|Original title:||Cairo Time|
|Production country:||Kanada/Irland/Ägypten 2009|
|Running time:||Approx. 88 min.|
Fashion journalist Juliette (Patricia Clarkson) is looking forward to spending three weeks in Cairo with her husband who works for the UN. Visiting the pyramids together is her very big dream. But when she is met at the airport by Mark's Egyptian friend Tareq (Alexander Siddig) and learns that her husband is still delayed on a mission in Gaza, she has to spend the first time alone in Cairo. But she quickly realizes that even for a strong, confident woman like her, exploring the city streets alone is not easy. And so Tareq offers himself as a companion, eager to let Juliette experience the beauty and magic of Cairo. But with each day the two spend together, their friendship is also transformed by a certain magic.
Cairo Time is a very quiet, beautifully photographed drama that lays on the enchanting images of Cairo and the strong acting of the extremely versatile Patricia Clarkson and the charismatic Alexander Siddig. How a romantic bond slowly develops between their two characters is realized with a restrained believability, which lifts the film far above the level of ordinary cinema romances.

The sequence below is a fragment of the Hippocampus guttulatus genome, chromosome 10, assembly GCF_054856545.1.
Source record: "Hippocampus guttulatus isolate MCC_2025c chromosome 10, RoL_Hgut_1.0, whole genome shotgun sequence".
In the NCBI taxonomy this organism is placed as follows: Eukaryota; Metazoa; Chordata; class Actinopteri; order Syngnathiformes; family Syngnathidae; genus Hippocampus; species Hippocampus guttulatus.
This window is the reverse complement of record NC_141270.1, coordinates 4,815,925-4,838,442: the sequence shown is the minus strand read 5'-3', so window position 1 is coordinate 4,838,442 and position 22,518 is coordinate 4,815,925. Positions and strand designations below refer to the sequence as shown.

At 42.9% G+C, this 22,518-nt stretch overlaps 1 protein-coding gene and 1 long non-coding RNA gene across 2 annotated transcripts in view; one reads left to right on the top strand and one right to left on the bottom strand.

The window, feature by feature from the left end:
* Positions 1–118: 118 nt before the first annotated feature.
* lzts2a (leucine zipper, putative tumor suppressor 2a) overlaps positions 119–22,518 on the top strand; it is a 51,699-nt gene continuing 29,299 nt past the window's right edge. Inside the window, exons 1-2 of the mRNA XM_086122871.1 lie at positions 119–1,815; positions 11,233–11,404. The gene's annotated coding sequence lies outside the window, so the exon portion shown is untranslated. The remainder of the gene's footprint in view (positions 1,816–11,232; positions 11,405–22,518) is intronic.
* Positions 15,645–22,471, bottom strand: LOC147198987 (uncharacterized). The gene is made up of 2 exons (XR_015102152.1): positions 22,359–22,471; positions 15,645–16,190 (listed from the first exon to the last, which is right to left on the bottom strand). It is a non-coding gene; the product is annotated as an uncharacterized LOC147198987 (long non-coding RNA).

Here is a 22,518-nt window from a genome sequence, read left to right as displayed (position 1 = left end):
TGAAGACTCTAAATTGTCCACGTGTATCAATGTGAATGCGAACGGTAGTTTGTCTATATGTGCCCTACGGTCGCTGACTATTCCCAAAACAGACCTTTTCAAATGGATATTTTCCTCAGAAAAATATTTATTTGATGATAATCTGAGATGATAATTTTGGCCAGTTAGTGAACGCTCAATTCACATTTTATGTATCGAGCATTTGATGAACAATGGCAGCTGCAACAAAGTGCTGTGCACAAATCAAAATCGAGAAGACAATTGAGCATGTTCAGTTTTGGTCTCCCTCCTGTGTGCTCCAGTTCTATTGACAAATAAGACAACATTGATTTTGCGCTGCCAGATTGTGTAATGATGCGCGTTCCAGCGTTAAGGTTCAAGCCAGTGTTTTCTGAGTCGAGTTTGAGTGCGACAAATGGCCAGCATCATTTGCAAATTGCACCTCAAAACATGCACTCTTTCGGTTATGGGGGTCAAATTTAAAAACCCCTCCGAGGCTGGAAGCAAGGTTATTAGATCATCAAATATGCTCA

However, the fact that hardly anything actually happens and the long dialogue sequences proceed at a very sustained pace could also ensure that some viewers feel a certain boredom after only a short time, which persists until the more or less satisfying ending. In this case it's also hard to build up sympathy for the two main characters and to sympathize with their romance. Moreover, the suspicion might arise that Juliette's husband, who is absent due to a humanitarian aid mission, is portrayed in an overly negative way by director Ruba Nadda. Because somehow it seems as if he is blamed for what develops between Juliette and Tareq and that he doesn't deserve a woman like his at all, since he would rather take care of people in a crisis area than his spouse. And it is not exactly positive for the overall impression of the film when such a feeling is built up in the viewer.
But for those who can lose themselves in the enchanting visual language and the play of the two main characters, Cairo Time could be a wonderful cinematic experience for late summer. Therefore, for lovers of quiet romances immersed in images that could almost come from a travel documentary, and for all who appreciate good acting cinema, Cairo Time is absolutely worth watching. But for those for whom long conversations and slow walks don't sound like diverting entertainment, this short trip to Cairo can be safely advised against.
An article by Frankfurt-Tipp